Because of its murky cover and middling size, “Jeremiah Hacker: Journalist, Anarchist, Abolitionist” seems almost destined to disappear in bookstores. That’s a shame, as it fills a gap in Maine – and American – social history. The rudiments of the career and life of lapsed Quaker, publisher and social critic Jeremiah Hacker (1801-1895) have been known to a smattering of scholars. Writer and Bar Harbor resident Rebecca Pritchard is the first to present the man and his thoughts in modern biographical form.

Cover courtesy of Frayed Edge Press

In his time, Hacker, who was born in Brunswick was – if not famous –  strangely influential. Bearded and standing tall in a crowd, Hacker always carried an ear trumpet (he lost his hearing at the age of 19) and copies of his radical newspaper, The Pleasure Boat (1845-1862). Deeply opinionated, Hacker felt intensely for the disenfranchised. His paper argued many of the liberal causes of the day, even naming local people he thought responsible for specific problems, a tactic that often put him in direct conflict with powerful neighbors in religious, commercial and social circles. Think of the paper as a 19th century blog, sold for a penny or two or given away to the needy. The Pleasure Boat was also placed in libraries and collecting institutions for contemporary readers and – as it turns out – future ones.

In the pages of Hacker’s newspaper, today’s readers can find insights into Maine life available nowhere else: Descriptions of boys throwing rocks at locomotive engineers who retaliated with chunks of coal that the boys then brought home to warm cold hearths. The names of proud donors of Bibles who might, Hacker felt, more usefully have given money, shelter, food or clothing. Jeremiah writes of a local citizen who boasted of keeping a “slave room” for escaping slaves from the South. Why not, The Pleasure Boat chided, offer your best bedroom instead of making a socio-drama?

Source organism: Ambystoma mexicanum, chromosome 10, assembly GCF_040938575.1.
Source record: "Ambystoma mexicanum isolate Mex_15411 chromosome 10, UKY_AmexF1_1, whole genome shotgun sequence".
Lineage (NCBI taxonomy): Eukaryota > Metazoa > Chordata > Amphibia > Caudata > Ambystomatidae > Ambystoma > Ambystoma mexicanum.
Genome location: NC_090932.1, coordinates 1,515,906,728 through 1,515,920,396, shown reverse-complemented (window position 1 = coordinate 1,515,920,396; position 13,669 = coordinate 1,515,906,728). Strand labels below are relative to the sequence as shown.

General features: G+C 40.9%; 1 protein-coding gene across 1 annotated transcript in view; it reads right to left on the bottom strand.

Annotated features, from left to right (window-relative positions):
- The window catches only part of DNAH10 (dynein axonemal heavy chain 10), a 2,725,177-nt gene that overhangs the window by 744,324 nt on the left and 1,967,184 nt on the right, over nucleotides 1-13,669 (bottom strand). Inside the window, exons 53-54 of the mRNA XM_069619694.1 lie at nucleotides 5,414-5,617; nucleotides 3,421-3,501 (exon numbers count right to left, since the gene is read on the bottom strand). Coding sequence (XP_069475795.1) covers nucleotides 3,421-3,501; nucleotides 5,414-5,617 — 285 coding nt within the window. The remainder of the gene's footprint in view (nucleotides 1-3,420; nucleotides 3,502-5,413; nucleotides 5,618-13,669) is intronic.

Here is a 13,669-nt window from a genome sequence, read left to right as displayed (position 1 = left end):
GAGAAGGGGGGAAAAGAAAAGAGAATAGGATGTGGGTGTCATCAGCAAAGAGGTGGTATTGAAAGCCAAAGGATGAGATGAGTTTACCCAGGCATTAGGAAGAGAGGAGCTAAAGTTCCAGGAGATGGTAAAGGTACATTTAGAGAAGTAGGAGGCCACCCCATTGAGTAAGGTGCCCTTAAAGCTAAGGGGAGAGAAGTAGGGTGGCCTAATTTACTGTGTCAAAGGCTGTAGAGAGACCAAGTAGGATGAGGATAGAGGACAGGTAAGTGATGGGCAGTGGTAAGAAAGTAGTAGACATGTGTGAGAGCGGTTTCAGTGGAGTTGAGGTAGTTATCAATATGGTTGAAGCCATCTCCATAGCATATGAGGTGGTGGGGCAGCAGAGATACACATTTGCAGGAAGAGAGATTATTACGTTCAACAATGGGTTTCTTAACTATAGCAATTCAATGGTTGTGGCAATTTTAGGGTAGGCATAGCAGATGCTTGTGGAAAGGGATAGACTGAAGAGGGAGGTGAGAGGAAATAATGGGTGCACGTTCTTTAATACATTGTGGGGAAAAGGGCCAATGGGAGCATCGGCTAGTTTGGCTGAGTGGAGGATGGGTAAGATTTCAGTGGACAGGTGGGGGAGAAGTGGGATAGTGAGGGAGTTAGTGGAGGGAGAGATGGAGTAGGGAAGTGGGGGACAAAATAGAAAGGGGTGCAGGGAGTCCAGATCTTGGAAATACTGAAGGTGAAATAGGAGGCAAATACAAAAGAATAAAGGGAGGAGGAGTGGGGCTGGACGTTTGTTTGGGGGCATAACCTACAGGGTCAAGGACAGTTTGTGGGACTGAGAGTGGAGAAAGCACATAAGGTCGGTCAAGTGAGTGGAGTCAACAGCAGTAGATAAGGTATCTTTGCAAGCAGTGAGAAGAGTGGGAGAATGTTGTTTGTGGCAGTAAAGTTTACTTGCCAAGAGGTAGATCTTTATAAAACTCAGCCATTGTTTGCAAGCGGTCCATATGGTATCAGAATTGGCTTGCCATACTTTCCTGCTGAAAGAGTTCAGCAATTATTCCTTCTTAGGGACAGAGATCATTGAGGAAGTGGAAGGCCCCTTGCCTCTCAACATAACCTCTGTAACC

Hacker’s religious views, like many of his other views, were extreme for his time. “As he hacked away at all religious institutions, Pritchard writes, “Hacker advocated for what he called ‘pure and undefiled religion.'” Its requirements were that adherents visit widows and the fatherless and “‘live unspotted from, rather than spotted with, the world.'”

Hacker opposed the Civil War, preferring peace, an unpopular stance, and one that led him to close The Pleasure Boat, and move to New Jersey. There, he farmed; continued publishing; became best known as an earnest, if benign, anarchist – and eventually died.

Pritchard, who studied writing at the Salt Institute and the American and New England Studies Program at the University of Southern Maine, spent years researching libraries in Maine and New Jersey before turning her master’s thesis into this volume. While she labored at the Maine Historical Society, I introduced her to Jeremiah and The Pleasure Boat, but there our association ended.

Toward the end of “Jeremiah Hacker: Journalist, Anarchist, Abolitionist,” Pritchard notes that in 1928 the Portland Press Herald carried a sketch of the reformer; “As it turns out, that was the last Portland heard of Hacker. The man spent his life writing had found no place in written history.”

That’s not quite true. The Pleasure Boat and other Hacker publications have always abided at local institutions, read or unread but standing ready for history buffs and other interested readers. Pritchard’s biography opens the door to the man, his thoughts and his career. She reveals his deep connections with contemporaries Down East and all along the Eastern Seaboard and his lively interactions with his activist Maine cousins and lapsed Quakers John Neal (1793-1876), “father of American Art criticism” and Neal Dow (1804-1897),” father of American Prohibition.”

“Jeremiah Hacker: Journalist, Anarchist, Abolitionist” opens a window on a fascinating Maine original, as well as on a whole era of thought, social justice, religion, women’s rights, reform and farming. Maine’s 19th century Jeremiah Hacker and his vehement convictions are at last unbound.

William David Barry is a local historian who has written/co-written seven books, including “Maine: The Wilder Side of New England” and “Deering: A Social and Architectural History.” He is working on a history of the Maine Historical Society and lives in Portland with his wife, Debra, and their cat, Nadine.


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